Do not expose your instrument to extreme hot or extreme cold. For example, do not leave your instrument in the car if you need to run an errand to the store after school.

Your violin, viola, or cello is made with glues specifically designed to break apart when exposed to extreme heat. This is so the maker or repair person can take apart portions of the instrument without damaging its wood pieces.

Similarly, different woods expand and contract at different rates with temperature differences. Your ebony pegs, for example, will not adjust at the same rate as the pegbox. This is why instruments often have problems with pegs slipping and instruments going out of tune in the winter months.

Keep your instrument clean of rosin dust and take it to a professional every year for a thorough cleaning and inspection of wear & tear. Instruments that are not being played (grandpa’s violin in the closet, for example) should have the strings loosened to remove tension off the instrument, and a few mothballs in the case will keep dust mites from ruining the bowhair.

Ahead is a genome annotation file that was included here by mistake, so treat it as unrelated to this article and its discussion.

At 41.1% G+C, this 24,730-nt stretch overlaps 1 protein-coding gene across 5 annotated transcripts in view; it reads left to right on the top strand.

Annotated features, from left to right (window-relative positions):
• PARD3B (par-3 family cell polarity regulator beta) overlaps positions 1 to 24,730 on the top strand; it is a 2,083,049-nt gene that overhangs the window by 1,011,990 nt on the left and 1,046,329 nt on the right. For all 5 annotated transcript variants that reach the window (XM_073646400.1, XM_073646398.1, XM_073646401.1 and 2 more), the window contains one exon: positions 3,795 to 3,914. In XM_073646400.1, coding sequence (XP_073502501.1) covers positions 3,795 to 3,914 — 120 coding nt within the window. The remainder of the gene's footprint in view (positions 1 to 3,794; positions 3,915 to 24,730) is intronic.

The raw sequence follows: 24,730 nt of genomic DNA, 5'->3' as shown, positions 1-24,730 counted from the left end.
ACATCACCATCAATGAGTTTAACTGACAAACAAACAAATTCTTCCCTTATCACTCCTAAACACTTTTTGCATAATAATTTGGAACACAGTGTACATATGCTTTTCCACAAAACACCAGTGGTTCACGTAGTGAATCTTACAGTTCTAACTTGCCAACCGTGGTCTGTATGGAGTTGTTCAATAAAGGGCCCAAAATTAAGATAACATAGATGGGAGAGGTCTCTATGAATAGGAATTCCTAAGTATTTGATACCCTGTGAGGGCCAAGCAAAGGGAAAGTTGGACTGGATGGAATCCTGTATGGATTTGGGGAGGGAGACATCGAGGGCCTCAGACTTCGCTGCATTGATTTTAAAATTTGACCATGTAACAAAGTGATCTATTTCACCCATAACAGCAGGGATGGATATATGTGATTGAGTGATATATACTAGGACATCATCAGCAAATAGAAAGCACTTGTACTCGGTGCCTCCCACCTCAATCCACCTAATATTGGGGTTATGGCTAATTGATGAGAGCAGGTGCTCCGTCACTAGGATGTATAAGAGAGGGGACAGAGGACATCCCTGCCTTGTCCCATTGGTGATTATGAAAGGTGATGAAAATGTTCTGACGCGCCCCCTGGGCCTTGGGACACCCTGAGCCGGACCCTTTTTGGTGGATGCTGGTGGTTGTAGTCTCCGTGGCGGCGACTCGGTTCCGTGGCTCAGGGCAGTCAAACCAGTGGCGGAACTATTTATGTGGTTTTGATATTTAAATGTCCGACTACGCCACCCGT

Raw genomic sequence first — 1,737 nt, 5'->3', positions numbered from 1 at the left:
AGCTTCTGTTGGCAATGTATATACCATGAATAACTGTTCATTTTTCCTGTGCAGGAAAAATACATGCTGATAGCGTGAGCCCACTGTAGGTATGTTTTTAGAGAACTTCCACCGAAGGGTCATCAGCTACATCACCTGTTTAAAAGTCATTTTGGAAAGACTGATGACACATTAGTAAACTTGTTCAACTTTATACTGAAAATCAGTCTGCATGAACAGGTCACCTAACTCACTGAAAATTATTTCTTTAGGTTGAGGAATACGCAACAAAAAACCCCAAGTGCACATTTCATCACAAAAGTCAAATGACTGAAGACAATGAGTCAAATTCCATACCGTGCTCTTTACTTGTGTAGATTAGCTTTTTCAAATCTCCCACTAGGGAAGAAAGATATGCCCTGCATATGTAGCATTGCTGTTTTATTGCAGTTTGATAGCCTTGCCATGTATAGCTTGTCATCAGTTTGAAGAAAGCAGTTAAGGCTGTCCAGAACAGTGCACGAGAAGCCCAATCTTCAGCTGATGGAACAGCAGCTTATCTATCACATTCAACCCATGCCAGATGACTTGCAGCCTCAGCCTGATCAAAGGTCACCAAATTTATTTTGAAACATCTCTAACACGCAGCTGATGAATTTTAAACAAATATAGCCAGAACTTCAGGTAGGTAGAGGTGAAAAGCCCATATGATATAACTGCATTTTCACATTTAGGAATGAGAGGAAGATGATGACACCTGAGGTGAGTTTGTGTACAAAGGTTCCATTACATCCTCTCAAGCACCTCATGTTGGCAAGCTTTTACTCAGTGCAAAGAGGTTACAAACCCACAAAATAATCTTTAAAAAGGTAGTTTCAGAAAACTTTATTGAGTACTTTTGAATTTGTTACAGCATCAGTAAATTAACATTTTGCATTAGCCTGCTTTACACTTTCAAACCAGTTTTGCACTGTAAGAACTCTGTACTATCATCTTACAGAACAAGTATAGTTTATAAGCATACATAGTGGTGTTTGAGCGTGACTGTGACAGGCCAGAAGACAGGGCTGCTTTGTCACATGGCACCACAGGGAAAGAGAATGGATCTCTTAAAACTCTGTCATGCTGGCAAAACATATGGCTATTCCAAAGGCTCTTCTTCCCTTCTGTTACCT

The bow must have its tension released after every practice session. At the end of the bow, where the hand rests, a screw will loosen and tighten the hair bow. When you release the tension, you will see the hair relax and sit loosely against the bow. If you leave tension on your bow constantly, the wood is guaranteed to warp and the bow is guaranteed to perform poorly.

This is intentional neglect to our rentals and it is not covered in our rental agreement.



– Have sword fights with your bow.
– Write your name on your instrument.
– Keep all your music inside your case.
– Sit on your case.
– Leave your instrument on the floor at school (feet have gone through instruments before).
– Leave your instrument unattended on the ground ANYWHERE near a car.



“When instructed on how to care for the instrument, the instructions were given to the user (student) and not the parent. Awesome!”

– Tawalla I.